Results

Cross-sectional study

Among all the recruited children, 3.4% of them suffered from lifetime asthma with confirmed diagnosis. The influence of potential contributing factors was also assessed. There was a significant gender difference in the prevalence of asthma (boys: 4.2% vs. girls: 2.6%; P < 0.001). In addition, the changing pattern of asthma prevalence in school children manifested a “V” shaped curve, dropping slightly from age 5 to 8, then gradually rising from age 9 to 12.

Table 1 presents the sample characteristics and their associations with asthma diagnosis by univariate analyses. It can be seen that significant differences exist in each demographic variable between asthmatics and non-asthmatics. In univariate regression models, it was revealed that current habitual snoring and OSA may be significant risk factors for asthma.

Multivariate logistic regression was further used to model the association of habitual snoring and OSA with asthma, while adjusting for potential confounders. As shown in Table 2, an initial multivariate analysis was performed to adjust for demographic and socioeconomic variables. The results showed that habitual snoring and OSA are significantly associated with asthma, with odds ratios (ORs) ranging from 1.63 to 5.85. Two additional multivariate models were also conducted, characterized by additional adjustments for asthma-related variables including general chronic health problema and respiratory diseases. Both habitual snoring (OR = 1.28, 95%CI: 1.01-1.62) and OSA (OR = 1.92, 95%CI: 1.34-2.76) remain to be a statistically significant predictor of asthma.

Meta-analysis

The flow chart showed the process of study selection and exclusion/inclusion criteria in the meta-analysis (Figure 1). 12 studies (not including our cross-sectional study) with 38,766 subjects were included in the analyses [18-20,29-37]. Characteristics of the studies and subjects included were presented in Table 3. Of the 12 included studies, nine were cross-sectional studies, two were cohort studies, and the other one was a case–control study. The sample sizes of included studies range from 60 to 16,191 subjects (mean = 2584). Eight studies investigated whether SDB is an independent risk factor for asthma, while the remaining four studies focused on the correlation between SDB and the severity of asthma.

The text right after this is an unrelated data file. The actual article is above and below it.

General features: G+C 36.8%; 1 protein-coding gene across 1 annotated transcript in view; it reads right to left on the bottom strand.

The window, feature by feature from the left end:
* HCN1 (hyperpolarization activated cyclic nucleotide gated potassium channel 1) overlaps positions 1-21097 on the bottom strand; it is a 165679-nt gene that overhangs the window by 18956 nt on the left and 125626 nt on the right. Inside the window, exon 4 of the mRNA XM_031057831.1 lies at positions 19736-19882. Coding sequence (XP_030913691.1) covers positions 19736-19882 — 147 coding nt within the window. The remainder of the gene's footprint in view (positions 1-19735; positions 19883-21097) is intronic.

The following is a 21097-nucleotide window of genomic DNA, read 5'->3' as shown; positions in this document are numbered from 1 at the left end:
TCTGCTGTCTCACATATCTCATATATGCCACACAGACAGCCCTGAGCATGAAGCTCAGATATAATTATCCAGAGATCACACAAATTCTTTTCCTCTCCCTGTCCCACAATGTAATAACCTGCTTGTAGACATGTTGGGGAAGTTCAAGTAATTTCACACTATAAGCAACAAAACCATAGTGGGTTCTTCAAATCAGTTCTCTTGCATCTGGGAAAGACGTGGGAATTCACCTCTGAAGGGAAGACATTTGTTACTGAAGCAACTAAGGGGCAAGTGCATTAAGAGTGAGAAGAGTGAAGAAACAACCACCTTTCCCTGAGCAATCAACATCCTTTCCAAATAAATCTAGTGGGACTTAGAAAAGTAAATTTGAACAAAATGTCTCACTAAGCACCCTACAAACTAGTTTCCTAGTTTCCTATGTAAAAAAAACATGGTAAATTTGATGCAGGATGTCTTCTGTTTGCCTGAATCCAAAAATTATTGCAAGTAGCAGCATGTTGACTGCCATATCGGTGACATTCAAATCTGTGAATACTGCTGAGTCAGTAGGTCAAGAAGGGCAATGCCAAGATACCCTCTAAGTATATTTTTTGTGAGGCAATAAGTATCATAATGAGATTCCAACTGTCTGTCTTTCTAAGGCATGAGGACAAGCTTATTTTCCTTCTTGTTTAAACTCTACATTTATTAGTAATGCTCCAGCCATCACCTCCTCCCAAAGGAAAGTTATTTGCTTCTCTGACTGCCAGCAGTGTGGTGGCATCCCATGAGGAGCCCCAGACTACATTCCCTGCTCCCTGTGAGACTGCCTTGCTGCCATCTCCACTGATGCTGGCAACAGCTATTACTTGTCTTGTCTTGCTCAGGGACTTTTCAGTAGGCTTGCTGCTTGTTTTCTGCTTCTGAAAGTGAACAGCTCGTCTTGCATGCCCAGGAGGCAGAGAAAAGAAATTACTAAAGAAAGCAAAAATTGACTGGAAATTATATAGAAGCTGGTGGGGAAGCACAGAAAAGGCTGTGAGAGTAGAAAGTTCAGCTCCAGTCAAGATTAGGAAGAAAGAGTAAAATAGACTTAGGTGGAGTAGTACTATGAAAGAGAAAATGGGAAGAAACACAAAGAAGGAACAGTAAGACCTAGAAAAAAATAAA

Figure 1
Figure 1

Flow diagram of the selection process of the included/excluded studies in the meta-analysis.

Table 3

Summary of studies assessing the association of SDB and asthma and its severity risk

First author, year

Country

Ethnicity

Study design

Response rate

Size

Male (%)

Age (y)

Risk factor

Outcome

OR [95%CI]

Teodorescu, 2012 [37]

USA

African 6%

Cross-sectional

93%

752

33%

47 ± 14

High OSA risk

Persistent daytime asthma

1.96 [1.31, 2.94]

  

Caucasians 91%

      

Persistent nighttime asthma

1.97 [1.32, 2.94]

  

Others 3%

     

OSA

Persistent daytime asthma

2.08 [1.13, 3.82]